''Buffy'' intensifies the action for May Sweeps
”Buffy” intensifies the action for May Sweeps
If it’s May sweeps, it must be time for ”Buffy the Vampire Slayer” to take it up a notch and deliver a succession of instant-classic episodes marked by everything there is to love about this show. I’m delighted to report that ”Buffy”’s May 7 outing, ”Seeing Red,” upholds this tradition. Of course, it kicks off the climax of what’s otherwise been a thin season… but hey, better late than never, right?
”Seeing Red” began with wicca lovers Willow and Tara in bed, enjoying the post-coital bliss of last week’s reconciliation. I’ve long argued that the show never did enough to beat out why the once heterosexual Willow would switch teams. But I have to give credit where credit is due: Alyson Hannigan (Willow) and Amber Benson (Tara) have generated genuine chemistry, established intimacy, and brought life to this otherwise arbitrary arc. Alas, as ”Seeing Red” progressed, and as the smooching mounted (”Seeing Red” may have set a broadcast TV record for most girl-on-girl macking), you knew it was going to end in doom for this couple. And it did.
The catalyst for this catastrophe was the denouement of a most laboriously protracted storyline: those nefarious nerds Jonathan, Warren, and Andrew. The trio finished off their acquisition of magical items by purloining two magical orbs that can grant super-strength and invulnerability. (Jonathan got the trio’s funniest one-liner: ”Mahatma!” — guess you had to be there. It was funny.)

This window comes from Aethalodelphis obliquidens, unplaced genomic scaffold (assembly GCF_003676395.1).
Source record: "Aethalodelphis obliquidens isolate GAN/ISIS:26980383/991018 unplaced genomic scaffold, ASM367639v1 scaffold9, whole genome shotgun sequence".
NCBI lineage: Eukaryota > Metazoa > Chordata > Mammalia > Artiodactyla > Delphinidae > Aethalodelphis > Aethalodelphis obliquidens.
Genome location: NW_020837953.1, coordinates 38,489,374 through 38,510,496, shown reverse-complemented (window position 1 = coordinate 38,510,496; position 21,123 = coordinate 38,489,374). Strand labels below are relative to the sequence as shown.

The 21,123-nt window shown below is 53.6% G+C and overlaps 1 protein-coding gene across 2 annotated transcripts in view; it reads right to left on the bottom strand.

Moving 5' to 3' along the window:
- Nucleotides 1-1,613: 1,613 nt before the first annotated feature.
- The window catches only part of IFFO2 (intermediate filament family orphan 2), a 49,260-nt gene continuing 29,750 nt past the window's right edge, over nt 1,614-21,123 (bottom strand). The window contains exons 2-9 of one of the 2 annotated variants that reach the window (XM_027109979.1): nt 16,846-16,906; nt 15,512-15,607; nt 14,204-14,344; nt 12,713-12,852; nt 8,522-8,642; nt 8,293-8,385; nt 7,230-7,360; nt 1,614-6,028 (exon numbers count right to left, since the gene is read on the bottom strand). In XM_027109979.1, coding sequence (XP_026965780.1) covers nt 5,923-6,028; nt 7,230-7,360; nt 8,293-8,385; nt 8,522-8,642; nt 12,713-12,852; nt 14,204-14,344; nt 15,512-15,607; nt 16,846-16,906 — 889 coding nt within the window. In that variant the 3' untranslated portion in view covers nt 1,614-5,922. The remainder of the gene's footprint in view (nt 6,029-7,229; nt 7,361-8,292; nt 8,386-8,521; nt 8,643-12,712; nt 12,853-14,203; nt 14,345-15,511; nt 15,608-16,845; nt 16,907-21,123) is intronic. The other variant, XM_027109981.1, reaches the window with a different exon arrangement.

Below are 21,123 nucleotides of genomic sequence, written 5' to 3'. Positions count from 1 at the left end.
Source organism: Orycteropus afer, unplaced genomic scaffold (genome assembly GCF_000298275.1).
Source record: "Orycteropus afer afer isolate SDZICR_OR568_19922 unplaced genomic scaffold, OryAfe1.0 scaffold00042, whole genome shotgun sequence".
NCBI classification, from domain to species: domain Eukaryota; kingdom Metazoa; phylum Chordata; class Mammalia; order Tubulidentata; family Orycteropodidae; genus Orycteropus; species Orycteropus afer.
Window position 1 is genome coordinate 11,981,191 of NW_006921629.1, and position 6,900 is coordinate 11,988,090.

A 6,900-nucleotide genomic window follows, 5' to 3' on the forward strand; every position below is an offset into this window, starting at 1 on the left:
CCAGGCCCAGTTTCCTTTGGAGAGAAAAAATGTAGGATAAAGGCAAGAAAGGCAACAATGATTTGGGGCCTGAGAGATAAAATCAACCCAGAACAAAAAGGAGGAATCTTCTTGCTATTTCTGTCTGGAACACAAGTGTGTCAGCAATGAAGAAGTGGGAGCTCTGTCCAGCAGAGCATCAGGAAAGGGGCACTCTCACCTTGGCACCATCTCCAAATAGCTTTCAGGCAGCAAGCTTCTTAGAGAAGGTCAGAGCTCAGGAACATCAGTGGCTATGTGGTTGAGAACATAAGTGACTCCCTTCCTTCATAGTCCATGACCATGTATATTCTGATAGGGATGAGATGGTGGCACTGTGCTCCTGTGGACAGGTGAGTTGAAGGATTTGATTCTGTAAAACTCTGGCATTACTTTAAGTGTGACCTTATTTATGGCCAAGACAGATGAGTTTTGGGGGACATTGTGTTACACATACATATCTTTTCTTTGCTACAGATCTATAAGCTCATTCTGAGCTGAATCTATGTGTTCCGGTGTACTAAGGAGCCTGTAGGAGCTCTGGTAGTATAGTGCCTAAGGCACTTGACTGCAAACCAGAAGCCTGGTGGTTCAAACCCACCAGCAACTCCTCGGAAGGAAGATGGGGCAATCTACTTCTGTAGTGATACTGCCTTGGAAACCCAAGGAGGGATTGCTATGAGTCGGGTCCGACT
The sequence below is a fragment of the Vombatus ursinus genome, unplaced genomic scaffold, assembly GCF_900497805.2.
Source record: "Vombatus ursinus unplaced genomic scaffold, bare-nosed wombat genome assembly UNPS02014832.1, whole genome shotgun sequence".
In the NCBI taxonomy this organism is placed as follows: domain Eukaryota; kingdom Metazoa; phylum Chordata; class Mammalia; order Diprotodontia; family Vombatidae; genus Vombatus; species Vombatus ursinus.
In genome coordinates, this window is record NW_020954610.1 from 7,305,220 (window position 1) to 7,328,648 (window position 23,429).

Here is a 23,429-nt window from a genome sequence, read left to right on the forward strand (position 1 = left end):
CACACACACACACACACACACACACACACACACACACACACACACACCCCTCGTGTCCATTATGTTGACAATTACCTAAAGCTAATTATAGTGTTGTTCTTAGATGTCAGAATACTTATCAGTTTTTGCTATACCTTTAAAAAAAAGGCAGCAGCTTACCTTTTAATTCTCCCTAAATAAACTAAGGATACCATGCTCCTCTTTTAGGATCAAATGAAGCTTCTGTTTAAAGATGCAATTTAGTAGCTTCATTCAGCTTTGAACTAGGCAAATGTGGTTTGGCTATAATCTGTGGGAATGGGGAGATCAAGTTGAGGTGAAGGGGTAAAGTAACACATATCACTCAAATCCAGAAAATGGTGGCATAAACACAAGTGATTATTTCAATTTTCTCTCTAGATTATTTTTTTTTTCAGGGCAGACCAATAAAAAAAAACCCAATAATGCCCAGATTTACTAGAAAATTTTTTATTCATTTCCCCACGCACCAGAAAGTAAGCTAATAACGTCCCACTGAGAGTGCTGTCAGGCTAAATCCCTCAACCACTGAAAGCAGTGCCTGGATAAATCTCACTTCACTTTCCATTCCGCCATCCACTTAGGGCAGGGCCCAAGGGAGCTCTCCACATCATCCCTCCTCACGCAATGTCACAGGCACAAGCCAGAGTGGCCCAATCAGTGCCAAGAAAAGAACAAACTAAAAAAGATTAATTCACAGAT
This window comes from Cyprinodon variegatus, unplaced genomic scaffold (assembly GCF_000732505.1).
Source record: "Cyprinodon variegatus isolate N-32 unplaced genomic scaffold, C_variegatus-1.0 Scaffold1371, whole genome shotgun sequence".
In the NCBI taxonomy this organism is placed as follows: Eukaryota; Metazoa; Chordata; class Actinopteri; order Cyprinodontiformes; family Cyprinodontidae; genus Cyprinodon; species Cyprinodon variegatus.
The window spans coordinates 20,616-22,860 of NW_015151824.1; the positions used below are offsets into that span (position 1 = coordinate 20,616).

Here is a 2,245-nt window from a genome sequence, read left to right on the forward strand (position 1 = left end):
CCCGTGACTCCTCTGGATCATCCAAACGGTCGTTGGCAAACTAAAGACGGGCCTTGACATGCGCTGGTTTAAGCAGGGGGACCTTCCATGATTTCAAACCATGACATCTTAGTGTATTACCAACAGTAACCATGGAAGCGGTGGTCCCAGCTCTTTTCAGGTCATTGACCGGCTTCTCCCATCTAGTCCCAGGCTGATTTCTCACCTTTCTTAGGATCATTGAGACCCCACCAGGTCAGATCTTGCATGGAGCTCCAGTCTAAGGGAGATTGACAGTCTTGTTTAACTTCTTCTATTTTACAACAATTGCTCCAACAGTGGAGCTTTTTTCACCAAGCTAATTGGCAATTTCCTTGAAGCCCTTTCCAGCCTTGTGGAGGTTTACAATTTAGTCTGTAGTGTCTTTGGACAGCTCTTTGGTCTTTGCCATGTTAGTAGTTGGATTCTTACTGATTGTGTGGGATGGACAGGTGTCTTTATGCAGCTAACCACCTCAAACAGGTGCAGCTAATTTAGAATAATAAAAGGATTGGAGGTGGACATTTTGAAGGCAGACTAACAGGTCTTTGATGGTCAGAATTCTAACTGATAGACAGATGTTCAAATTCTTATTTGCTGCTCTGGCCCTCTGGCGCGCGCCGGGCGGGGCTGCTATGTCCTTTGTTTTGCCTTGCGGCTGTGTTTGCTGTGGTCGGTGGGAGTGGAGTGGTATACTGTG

Warren — impotent and vindictive, a really bad combo for a bad guy — was the first to fasten these balls to his belt and became hell-bent on hitting on chicks and beating the snot out of their bullying boyfriends. Finally, Buffy showed up to save the day. The kick she issued to Warren, sending him sailing across the street, was pure violence as catharsis. Alas, Buffy was able to only bring two of the three to justice, as Warren escaped…
”Seeing Red’s” other critical development concerned Spike. The heartbroken vampire sought Buffy out for one last ‘You-know-you-love-me’ confrontation. She said: I can never trust you. He said: Love isn’t about trust, it’s about passion. The argument was officially settled in Buffy’s favor when Spike tried to rape her, a clumsily-edited sequence that had me wondering if it had to be softened because of its too-explicit-for-the family-hour intensity.
A nice follow-up scene saw Spike both overwhelmed by guilt and trying to deny it, questioning not why he tried to rape Buffy but why he didn’t follow through with it. Spike, addled by a chip in his head that short-circuits his evil tendencies, seemed to brainstorm an answer to his not-a-man-yet-not-a-monster identity crisis, and left town on his motorcycle to pursue it.
Then came the finale. Buffy and Xander — angry that she had not told him about her fling with Spike — had just patched things up when Warren showed up. With a gun. He began firing wildly, and two bullets found human targets. One nailed Buffy. The other sailed through a window and blew through Tara’s chest, splattering blood all over Willow’s blouse. The last shot saw Willow howling with rage, her eyes turning blood red with dark magic.
For the first time this season, I can safely say: I can’t wait until next week’s ”Buffy the Vampire Slayer.”